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An excerpt from www.HouseOfNames.com archives copyright 2000 - 2014

Where did the English Sutton family come from? What is the English Sutton family crest and coat of arms? When did the Sutton family first arrive in the United States? Where did the various branches of the family go? What is the Sutton family history?

Sutton is a name that first reached England following the Norman Conquest of 1066. The Sutton family lived in Somerset, at Sutton Montague.


The English language only became standardized in the last few centuries. For that reason, spelling variations are common among many Anglo-Norman names. The shape of the English language was frequently changed with the introduction of elements of Norman French, Latin, and other European languages; even the spelling of literate people's names were subsequently modified. Sutton has been recorded under many different variations, including Sutton, Suton, Suttone and others.

First found in Nottinghamshire where they were descended from Dreu de Montaigu who came into England at the Norman Conquest in 1066 A.D. in the train of the Count of Mortain. His first seat was at Sutton Montague in Somerset, and the family later acquired Sutton upon Trent near Tuxford in Nottingham, where they became Lords of the manor and the Barons Dudley.


This web page shows only a small excerpt of our Sutton research. Another 195 words(14 lines of text) covering the years 1414, 1381, 1382, 1383, 1384, 1385, 1386, 1388, 1391, 1394, 1397, 1399, 1400, 1487, 1428, 1440, 1487, 1425, 1483, 1460, 1532, 1380, 1406, 1310, 1359, 1342, 1397, 1406, 1401, 1594, 1668, 1625 and 1640 are included under the topic Early Sutton History in all our PDF Extended History products.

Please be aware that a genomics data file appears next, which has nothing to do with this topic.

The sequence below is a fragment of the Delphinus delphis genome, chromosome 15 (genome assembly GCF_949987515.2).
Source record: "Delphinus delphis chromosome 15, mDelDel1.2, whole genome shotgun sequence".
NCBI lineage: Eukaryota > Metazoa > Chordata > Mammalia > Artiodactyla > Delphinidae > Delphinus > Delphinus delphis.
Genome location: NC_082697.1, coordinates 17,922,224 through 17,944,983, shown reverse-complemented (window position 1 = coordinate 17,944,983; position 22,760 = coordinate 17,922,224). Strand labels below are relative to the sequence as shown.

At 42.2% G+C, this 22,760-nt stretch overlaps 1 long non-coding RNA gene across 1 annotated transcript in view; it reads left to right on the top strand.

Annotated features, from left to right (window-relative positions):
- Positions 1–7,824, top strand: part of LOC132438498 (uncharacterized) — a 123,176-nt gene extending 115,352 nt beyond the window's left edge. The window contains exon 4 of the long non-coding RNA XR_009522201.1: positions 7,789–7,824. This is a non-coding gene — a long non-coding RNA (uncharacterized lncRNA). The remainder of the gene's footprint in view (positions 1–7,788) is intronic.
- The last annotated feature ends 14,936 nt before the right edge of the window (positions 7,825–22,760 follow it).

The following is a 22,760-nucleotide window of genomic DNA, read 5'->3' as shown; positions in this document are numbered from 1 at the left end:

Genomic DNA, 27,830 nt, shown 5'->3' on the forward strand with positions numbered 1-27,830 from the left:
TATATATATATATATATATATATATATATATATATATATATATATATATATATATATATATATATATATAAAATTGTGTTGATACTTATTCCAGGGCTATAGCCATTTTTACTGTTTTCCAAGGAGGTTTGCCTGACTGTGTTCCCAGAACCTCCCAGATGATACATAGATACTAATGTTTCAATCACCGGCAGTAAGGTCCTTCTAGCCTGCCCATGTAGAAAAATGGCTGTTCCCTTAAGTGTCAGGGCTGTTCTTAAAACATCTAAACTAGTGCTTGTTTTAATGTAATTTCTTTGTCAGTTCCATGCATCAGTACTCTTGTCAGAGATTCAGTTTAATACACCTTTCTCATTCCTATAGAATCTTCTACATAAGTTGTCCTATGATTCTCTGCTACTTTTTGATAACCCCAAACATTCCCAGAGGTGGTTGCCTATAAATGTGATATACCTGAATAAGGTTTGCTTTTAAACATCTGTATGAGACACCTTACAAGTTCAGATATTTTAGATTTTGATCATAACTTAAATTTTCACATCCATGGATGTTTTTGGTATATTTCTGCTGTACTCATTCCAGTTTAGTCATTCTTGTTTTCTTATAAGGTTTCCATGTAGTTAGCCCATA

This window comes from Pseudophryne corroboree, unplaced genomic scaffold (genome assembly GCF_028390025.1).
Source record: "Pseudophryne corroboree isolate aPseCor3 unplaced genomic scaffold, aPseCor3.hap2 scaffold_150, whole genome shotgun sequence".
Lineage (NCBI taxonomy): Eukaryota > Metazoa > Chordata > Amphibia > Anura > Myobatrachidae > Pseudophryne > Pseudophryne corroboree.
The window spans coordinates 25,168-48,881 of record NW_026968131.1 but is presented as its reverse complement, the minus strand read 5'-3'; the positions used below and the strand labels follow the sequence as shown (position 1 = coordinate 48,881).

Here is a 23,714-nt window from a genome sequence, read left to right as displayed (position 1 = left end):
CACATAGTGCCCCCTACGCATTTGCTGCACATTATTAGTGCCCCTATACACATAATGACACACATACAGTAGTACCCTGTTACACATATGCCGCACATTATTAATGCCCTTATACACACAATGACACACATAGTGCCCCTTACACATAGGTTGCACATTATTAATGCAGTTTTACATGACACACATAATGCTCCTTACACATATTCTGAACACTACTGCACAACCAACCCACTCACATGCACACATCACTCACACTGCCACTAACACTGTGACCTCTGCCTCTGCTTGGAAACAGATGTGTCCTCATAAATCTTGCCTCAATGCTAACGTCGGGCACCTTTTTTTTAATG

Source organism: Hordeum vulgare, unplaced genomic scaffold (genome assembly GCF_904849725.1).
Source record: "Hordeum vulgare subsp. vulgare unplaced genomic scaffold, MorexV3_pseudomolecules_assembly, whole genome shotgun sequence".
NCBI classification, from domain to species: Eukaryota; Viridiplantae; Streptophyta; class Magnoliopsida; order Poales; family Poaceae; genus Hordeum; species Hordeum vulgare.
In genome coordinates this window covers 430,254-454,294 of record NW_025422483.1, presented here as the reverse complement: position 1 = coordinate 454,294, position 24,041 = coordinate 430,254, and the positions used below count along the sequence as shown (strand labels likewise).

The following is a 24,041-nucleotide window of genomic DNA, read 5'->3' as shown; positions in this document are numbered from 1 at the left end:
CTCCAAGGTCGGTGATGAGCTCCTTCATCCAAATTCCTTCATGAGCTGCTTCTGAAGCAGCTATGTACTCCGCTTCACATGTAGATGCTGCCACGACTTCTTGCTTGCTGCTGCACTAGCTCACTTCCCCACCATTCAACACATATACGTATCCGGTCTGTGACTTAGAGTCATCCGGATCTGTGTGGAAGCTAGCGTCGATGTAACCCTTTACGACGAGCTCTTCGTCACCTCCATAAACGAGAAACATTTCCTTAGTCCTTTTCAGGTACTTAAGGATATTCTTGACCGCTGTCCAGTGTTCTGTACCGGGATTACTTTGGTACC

Another 429 words(31 lines of text) are included under the topic Early Sutton Notables in all our PDF Extended History products.


Some of the Sutton family moved to Ireland, but this topic is not covered in this excerpt. Another 105 words(8 lines of text) about their life in Ireland is included in all our PDF Extended History products.


To escape the uncertainty of the political and religious uncertainty found in England, many English families boarded ships at great expense to sail for the colonies held by Britain. The passages were expensive, though, and the boats were unsafe, overcrowded, and ridden with disease. Those who were hardy and lucky enough to make the passage intact were rewarded with land, opportunity, and social environment less prone to religious and political persecution. Many of these families went on to be important contributors to the young nations of Canada and the United States where they settled. Suttons were some of the first of the immigrants to arrive in North America:

Sutton Settlers in the United States in the 17th Century

  • Nicholas Sutton, who arrived in Virginia in 1622
  • Symon Sutton, who landed in New England in 1634
  • Geo Sutton, who arrived in New England in 1634
  • George Sutton, who arrived in Boston, Massachusetts in 1634
  • Ellin Sutton, aged 20, landed in Virginia in 1635

Sutton Settlers in the United States in the 18th Century

  • Jno Sutton, who arrived in Virginia in 1703
  • Timo Sutton, who arrived in Virginia in 1705
  • Richard Sutton settled in Torbay in 1709
  • Alexr Sutton, who arrived in Virginia in 1713
  • Alexander Sutton, who landed in Virginia in 1717

Sutton Settlers in the United States in the 19th Century

  • Thomas Sutton, who landed in America in 1810